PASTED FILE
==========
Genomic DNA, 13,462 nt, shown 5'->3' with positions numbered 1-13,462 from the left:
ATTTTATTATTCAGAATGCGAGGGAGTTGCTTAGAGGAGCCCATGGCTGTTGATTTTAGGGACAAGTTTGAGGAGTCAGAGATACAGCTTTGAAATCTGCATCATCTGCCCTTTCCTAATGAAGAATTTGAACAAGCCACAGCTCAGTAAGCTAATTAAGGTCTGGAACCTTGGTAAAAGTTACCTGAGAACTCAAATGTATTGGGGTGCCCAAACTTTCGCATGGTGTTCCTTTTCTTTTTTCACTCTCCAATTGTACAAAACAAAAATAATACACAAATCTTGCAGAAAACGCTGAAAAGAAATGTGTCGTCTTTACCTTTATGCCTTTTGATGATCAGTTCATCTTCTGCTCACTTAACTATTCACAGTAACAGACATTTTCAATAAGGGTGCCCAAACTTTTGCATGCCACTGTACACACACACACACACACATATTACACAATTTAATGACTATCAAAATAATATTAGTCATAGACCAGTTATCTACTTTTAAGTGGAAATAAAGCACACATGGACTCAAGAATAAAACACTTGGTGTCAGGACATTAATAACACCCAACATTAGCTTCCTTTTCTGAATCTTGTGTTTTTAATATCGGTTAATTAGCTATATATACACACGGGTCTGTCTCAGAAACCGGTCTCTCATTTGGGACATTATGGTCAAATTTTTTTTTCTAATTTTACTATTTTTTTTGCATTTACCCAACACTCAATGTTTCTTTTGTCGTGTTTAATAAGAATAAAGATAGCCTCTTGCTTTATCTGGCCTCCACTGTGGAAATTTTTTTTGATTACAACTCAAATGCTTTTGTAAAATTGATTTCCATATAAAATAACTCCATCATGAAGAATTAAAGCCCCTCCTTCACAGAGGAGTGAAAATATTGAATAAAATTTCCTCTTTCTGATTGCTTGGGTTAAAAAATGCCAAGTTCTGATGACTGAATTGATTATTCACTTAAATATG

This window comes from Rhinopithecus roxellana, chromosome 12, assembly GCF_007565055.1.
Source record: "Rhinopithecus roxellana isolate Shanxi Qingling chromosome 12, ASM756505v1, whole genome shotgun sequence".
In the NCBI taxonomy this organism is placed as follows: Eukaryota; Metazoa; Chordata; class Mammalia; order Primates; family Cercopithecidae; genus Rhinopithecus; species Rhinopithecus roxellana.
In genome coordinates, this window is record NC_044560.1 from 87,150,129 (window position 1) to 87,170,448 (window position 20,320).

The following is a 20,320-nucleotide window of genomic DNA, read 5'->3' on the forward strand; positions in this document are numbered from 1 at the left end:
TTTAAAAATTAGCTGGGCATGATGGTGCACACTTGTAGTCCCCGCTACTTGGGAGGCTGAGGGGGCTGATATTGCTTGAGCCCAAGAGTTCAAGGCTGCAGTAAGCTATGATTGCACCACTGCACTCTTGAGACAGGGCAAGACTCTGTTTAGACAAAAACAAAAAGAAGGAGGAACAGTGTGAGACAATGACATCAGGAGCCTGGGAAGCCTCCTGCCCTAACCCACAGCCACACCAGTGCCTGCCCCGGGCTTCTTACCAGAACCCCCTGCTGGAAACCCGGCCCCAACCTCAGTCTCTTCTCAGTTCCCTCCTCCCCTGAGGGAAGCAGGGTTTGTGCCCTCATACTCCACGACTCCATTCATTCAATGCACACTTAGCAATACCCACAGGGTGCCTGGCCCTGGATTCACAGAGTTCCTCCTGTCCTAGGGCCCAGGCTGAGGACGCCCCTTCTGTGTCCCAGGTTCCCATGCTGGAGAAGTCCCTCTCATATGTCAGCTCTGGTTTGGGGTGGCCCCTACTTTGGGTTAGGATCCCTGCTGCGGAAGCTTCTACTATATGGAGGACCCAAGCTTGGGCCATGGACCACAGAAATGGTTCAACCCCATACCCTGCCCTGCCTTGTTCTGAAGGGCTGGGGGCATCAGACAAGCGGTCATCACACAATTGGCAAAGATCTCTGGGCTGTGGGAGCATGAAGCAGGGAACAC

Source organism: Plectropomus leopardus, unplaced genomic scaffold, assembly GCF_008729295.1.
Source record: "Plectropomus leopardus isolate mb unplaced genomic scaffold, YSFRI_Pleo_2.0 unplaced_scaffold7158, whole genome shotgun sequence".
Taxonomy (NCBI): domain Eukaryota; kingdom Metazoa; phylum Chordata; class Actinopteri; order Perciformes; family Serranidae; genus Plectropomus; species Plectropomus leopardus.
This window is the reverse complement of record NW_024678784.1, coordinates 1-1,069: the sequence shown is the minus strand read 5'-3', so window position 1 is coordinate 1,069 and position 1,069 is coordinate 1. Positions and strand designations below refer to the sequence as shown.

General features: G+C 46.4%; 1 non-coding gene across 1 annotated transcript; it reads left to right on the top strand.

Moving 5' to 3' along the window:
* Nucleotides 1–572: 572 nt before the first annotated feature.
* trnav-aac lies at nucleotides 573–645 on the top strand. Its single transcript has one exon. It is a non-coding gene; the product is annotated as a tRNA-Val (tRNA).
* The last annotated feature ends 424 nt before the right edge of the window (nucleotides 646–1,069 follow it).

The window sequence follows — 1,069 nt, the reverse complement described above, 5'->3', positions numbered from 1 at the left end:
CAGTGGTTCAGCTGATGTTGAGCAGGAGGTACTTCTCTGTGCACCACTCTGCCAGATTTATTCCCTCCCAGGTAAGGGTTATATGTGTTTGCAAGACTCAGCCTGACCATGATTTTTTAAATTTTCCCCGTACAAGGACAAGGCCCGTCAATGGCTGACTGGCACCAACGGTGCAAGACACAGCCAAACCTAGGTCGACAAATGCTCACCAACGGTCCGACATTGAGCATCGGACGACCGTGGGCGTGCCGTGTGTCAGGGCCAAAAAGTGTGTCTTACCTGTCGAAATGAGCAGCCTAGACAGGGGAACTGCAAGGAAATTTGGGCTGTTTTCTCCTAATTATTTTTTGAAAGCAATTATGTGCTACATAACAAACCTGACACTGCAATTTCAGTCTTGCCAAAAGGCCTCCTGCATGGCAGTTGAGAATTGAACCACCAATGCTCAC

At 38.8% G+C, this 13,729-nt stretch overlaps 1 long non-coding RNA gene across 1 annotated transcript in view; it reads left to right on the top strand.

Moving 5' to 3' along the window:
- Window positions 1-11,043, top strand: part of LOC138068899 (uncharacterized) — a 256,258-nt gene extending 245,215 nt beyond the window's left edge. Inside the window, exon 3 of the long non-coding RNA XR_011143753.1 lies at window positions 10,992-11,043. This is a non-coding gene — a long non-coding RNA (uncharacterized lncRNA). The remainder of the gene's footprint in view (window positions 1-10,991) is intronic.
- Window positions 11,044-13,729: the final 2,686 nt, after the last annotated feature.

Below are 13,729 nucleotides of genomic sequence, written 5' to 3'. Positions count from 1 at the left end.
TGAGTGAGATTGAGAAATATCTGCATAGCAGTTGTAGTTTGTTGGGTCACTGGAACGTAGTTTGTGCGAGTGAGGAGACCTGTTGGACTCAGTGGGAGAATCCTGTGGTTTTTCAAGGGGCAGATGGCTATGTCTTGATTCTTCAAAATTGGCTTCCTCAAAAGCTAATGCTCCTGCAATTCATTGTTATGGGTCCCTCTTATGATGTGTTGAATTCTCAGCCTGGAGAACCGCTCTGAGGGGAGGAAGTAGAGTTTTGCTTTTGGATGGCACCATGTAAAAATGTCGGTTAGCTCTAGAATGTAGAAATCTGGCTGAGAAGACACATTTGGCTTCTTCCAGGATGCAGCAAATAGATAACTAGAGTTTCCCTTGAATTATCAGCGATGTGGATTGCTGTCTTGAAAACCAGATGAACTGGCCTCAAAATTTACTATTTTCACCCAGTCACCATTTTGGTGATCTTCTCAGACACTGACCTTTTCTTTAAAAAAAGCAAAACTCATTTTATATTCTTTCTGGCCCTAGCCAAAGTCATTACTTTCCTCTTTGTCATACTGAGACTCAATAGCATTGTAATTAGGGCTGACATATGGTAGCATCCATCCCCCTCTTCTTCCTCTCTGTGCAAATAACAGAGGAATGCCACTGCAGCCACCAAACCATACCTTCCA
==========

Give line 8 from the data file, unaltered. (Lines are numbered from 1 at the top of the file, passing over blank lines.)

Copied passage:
TTTAAAAATTAGCTGGGCATGATGGTGCACACTTGTAGTCCCCGCTACTTGGGAGGCTGAGGGGGCTGATATTGCTTGAGCCCAAGAGTTCAAGGCTGCAGTAAGCTATGATTGCACCACTGCACTCTTGAGACAGGGCAAGACTCTGTTTAGACAAAAACAAAAAGAAGGAGGAACAGTGTGAGACAATGACATCAGGAGCCTGGGAAGCCTCCTGCCCTAACCCACAGCCACACCAGTGCCTGCCCCGGGCTTCTTACCAGAACCCCCTGCTGGAAACCCGGCCCCAACCTCAGTCTCTTCTCAGTTCCCTCCTCCCCTGAGGGAAGCAGGGTTTGTGCCCTCATACTCCACGACTCCATTCATTCAATGCACACTTAGCAATACCCACAGGGTGCCTGGCCCTGGATTCACAGAGTTCCTCCTGTCCTAGGGCCCAGGCTGAGGACGCCCCTTCTGTGTCCCAGGTTCCCATGCTGGAGAAGTCCCTCTCATATGTCAGCTCTGGTTTGGGGTGGCCCCTACTTTGGGTTAGGATCCCTGCTGCGGAAGCTTCTACTATATGGAGGACCCAAGCTTGGGCCATGGACCACAGAAATGGTTCAACCCCATACCCTGCCCTGCCTTGTTCTGAAGGGCTGGGGGCATCAGACAAGCGGTCATCACACAATTGGCAAAGATCTCTGGGCTGTGGGAGCATGAAGCAGGGAACAC